May 28, 2024

Being a freelancer means you’re a solo operator. There’s no one to provide assistance or guidance, and you’re responsible for forging your own path. One significant drawback is the absence of supervision and mentorship that typically comes with a regular job, which can lead to more frequent mistakes.

My freelance writing journey began in June 2018, and it has been quite a remarkable experience. It has brought me increased income, independence, and respect beyond my initial expectations. However, I’ve also made some costly errors that have taken a toll on my finances over the course of a year.

In this article, I’ll highlight three major blunders I made as a newcomer to freelancing. If you’re embarking on your freelance writing journey, read on for valuable insights.

Accepting One-Time Assignments

As a novice freelance writer, it can be challenging to secure a stable monthly income. In such circumstances, it’s tempting to accept every well-paying gig that comes your way, even if it offers little long-term value.

When I first started freelancing, I had a tendency to say yes to any assignment that piqued my interest and paid reasonably well. However, after investing numerous hours in a project and immersing myself in the client’s topic, I often found that there were no follow-up opportunities once the work was delivered. All the research and knowledge gained during the project seemed wasted.

One-time assignments may provide quick cash, but in hindsight, they consume a significant amount of time and effort without contributing to your portfolio (especially if they involve ghostwriting, where you receive no endorsements).

These assignments barely make a mark in the long run, despite their temporary financial benefit. I now refrain from accepting one-time assignments unless the client guarantees a recommendation. While they may offer good pay, they do little to provide stability, security, or influence in my career.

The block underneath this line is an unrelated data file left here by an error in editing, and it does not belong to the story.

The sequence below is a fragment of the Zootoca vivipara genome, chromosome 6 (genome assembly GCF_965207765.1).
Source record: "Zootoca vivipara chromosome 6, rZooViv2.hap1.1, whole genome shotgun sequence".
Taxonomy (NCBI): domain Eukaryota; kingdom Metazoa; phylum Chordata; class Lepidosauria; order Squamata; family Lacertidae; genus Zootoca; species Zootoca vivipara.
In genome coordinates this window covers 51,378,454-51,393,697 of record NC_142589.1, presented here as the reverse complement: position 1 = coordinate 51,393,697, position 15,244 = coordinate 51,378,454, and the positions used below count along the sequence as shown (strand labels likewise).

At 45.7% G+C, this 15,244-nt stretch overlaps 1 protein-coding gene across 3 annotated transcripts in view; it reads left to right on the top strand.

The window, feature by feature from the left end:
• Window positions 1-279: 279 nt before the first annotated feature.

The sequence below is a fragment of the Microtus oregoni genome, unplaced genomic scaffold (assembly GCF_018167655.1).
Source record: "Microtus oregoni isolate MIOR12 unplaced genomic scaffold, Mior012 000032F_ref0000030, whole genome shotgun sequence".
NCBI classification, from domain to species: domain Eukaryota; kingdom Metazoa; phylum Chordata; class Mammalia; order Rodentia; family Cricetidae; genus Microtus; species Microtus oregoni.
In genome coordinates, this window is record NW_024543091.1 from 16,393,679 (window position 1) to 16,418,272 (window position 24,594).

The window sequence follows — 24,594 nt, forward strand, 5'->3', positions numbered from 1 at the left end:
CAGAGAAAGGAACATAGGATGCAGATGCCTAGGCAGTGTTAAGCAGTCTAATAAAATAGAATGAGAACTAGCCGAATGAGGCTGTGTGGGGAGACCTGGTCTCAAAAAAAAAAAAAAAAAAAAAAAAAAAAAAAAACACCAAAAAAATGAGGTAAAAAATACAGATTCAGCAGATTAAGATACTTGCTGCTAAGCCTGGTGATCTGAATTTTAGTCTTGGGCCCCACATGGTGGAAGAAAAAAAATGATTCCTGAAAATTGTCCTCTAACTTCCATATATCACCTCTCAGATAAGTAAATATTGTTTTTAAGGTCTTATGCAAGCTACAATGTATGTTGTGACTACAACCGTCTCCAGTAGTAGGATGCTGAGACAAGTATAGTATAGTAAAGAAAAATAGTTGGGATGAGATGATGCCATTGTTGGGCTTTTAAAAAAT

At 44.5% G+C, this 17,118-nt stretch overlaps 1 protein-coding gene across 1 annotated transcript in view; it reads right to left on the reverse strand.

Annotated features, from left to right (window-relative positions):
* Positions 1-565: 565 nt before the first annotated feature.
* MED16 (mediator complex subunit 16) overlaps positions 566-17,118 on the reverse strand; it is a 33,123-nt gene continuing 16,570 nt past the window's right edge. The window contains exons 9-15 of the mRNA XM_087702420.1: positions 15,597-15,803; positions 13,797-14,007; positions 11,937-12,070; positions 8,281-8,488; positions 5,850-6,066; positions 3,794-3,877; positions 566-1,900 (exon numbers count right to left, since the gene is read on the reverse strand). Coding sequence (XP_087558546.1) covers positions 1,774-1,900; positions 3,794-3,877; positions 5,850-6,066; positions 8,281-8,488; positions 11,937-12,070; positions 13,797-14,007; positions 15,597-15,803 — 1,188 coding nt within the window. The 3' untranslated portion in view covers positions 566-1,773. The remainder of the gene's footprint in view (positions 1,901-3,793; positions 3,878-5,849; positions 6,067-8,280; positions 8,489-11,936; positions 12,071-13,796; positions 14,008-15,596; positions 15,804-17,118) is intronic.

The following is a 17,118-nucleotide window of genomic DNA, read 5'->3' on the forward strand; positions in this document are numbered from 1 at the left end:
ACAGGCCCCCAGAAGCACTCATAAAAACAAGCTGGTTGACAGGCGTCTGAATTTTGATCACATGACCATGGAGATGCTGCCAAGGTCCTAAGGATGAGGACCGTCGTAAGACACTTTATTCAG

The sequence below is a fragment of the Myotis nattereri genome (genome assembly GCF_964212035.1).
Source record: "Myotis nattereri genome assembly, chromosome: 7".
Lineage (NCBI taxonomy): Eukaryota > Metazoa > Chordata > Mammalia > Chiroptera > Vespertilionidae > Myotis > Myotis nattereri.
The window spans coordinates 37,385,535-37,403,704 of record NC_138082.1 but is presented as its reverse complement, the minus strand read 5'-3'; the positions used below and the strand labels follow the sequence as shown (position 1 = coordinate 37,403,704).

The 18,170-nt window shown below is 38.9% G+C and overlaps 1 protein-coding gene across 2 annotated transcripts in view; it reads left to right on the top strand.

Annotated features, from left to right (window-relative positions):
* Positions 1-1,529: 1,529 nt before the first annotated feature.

Key takeaway: As a freelance writer, prioritize projects that offer long-term benefits. This could involve recurring assignments or work that enhances your portfolio.

Avoid being lured by one-time deals, regardless of their apparent appeal or payment. Spending hours researching a topic you’ll never revisit hardly justifies your time.

Negotiating with Clients Who Bargain

Several months ago, a client requested a 2,000-word essay from me. I provided my standard pricing, but they negotiated it down to 70% of my initial quote. Although I was uncomfortable with this, I was new to my career and needed the money, so I agreed.

Unfortunately, this client turned out to be one of the most challenging I had ever worked with. They incessantly demanded updates, even though the deadline was a week away. After submitting the project, they insisted on a lengthy phone call to suggest minor changes that could have been conveyed through email comments. This was a significant drain on my time, energy, and peace of mind.

After that experience, I made a personal rule never to accept clients who bargain for a lower price than my initial quote.

Key takeaway: When a client questions your pricing, it often foreshadows micromanagement and a lack of appreciation for your work. It’s advisable to disengage at the first sign of trouble and avoid clients who don’t recognize your value, regardless of their payment.

Engaging with Clients Who Pay Hourly Rates

I’ve heard stories from friends who worked for clients paying hourly rates. One friend recounted working continuously for 14 hours on a challenging project, only to have the client reject it. They were paid for only 4 hours of work. Learning from this, I decided to decline clients who insisted on hourly rates from the outset.

Hourly rates pose challenges because you can’t accurately gauge how long a task will take. Something that seems simple to you might be complex for the client, and vice versa. This uncertainty is especially relevant for your first job with a client when they may not be familiar with your working pace. Charging per project is often a better approach than hourly rates, as it prevents disputes and client perceptions of overcharging.

Key takeaway: While hourly rates may work for some freelancers, if you lack experience with this pricing model, it’s best to initially quote on a per-project basis. This simplifies billing, avoids the need to justify time spent, and reduces potential conflicts.

In conclusion, every freelancer’s journey is unique, and there’s no one-size-fits-all formula for success in freelance writing. However, by avoiding these three mistakes I’ve highlighted, you can make your journey considerably smoother:

  1. Be selective with projects, focusing on long-term potential or CV enhancement.
  2. Avoid clients who insist on bargaining.
  3. Consider project-based pricing over hourly rates to prevent disputes and maintain positive client relationships.

Do any of these insights resonate with your freelancing experience? I’d love to hear your thoughts in the comments.